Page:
Boundary Integral Solver Approaches for Particle Accelerator Simulation Problems and Deployment on NERSC Hardware

Reservoir Labs, through a project titled MACH- B (Multipole Accelerator Codes for Hadron Beams), is developing a Fast Multipole Method [1]–[7] (FMM)-based tool for higher fidelity modeling of particle accelerators for high-energy physics with an initial focus on the next generation of Fermi- lab’s Synergia simulation package [8]. MACH-B incorporates (1) highly-scalable, high-performance and generally-applicable FMM-based algorithms [5]–[7], [9] to accurately model space-charge effects in high-intensity hadron beams and (2) boundary integral approaches [10]–[12] to handle singular effects near the beam pipe using advanced quadratures. MACH-B will allow for more complex beam dynamics simulations that more accurately capture bunch effects and predict beam loss. By introducing an abstraction layer to hide FMM implementation and parallelization complexities, this project will also remove one of the key impediments to the adoption of FMMs by the accelerator physics community.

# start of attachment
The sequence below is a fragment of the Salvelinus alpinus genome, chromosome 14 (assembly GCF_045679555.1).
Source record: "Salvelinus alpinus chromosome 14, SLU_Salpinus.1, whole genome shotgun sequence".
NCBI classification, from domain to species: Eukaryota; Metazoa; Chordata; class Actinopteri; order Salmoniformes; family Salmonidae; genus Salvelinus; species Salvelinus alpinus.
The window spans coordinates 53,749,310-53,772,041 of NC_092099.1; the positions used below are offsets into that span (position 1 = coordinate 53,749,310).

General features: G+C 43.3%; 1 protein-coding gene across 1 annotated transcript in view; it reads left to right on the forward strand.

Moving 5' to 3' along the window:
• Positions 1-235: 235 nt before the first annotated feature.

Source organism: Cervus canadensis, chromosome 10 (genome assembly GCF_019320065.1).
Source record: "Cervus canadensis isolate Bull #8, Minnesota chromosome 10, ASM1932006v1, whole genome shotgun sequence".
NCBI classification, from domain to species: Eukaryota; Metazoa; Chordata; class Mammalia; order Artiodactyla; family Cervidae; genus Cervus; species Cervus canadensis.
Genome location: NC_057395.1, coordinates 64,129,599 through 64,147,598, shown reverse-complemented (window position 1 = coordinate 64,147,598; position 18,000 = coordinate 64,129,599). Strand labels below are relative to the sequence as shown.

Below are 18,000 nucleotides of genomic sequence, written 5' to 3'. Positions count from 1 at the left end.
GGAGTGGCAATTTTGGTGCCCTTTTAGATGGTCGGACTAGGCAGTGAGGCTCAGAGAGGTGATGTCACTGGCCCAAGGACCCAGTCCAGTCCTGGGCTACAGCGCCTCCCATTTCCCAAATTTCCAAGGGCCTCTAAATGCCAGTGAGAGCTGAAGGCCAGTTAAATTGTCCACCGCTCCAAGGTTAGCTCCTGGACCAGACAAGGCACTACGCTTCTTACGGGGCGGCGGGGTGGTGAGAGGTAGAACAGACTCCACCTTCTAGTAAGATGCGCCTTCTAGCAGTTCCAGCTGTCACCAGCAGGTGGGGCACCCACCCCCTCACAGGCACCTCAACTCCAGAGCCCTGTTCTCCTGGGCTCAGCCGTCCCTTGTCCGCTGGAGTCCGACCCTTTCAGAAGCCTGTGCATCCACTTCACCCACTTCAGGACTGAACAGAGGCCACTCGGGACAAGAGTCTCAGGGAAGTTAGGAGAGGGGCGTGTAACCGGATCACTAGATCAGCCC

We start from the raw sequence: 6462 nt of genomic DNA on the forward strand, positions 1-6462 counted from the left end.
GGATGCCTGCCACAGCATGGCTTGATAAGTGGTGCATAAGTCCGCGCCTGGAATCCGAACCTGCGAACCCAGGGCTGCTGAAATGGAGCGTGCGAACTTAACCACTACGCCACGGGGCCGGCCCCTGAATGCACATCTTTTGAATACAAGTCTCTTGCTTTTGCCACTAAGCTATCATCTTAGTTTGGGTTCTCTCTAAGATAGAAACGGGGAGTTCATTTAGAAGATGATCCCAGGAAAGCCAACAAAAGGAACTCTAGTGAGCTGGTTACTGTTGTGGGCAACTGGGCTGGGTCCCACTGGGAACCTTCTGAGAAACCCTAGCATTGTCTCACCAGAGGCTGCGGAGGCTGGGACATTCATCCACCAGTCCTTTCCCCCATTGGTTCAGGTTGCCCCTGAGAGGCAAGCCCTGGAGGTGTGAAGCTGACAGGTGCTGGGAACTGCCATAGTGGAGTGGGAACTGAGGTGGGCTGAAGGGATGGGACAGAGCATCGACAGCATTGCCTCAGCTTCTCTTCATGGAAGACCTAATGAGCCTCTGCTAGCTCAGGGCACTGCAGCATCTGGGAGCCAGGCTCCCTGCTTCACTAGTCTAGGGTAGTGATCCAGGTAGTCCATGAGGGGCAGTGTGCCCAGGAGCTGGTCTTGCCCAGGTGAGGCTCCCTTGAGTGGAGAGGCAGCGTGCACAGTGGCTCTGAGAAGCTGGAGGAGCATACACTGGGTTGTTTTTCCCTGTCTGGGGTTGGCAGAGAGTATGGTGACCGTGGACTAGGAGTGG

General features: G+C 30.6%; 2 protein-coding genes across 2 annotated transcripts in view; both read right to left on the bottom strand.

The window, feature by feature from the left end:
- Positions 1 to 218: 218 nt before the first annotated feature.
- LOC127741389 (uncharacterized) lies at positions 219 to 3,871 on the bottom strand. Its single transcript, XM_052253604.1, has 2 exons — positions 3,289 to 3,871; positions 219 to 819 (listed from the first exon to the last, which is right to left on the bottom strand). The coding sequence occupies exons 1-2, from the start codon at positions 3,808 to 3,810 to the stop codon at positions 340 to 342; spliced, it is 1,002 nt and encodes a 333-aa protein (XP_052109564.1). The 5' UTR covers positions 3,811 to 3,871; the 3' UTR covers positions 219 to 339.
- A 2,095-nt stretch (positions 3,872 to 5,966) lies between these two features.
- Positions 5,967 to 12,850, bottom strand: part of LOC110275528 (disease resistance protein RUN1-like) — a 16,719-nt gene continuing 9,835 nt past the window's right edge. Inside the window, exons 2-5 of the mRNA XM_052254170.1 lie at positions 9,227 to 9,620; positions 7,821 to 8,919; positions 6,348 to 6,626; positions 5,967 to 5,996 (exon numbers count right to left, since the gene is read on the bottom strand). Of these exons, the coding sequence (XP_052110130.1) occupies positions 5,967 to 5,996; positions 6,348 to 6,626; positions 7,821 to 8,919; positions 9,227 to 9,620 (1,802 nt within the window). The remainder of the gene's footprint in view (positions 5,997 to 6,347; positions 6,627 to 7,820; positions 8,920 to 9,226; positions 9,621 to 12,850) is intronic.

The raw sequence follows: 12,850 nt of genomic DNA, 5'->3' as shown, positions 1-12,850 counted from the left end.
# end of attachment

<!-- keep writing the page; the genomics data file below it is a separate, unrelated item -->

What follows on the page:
In this work, we focus on the following results for the boundary integral solver components of the MACH-B project:

  • Study of the relative accuracies of the hedgehog [12] boundary integral solver when evaluating potential and gradient solutions to Laplace’s equation with Dirichlet boundary conditions
  • Study of a single-bunch, Gaussian-distributed set of charges within a conducting pipe, using an embedded boundary solver

Results show the ability to simulate charge densities inside of a pipe-shaped object for accelerator simulations, running experiments on a collection of NERSC’s Cori Cray XC40 Intel Xeon “Haswell” processor nodes and Reservoir’s internal computational resources.

 

For information on Reservoir’s technology related to this paper, visit Algorithms.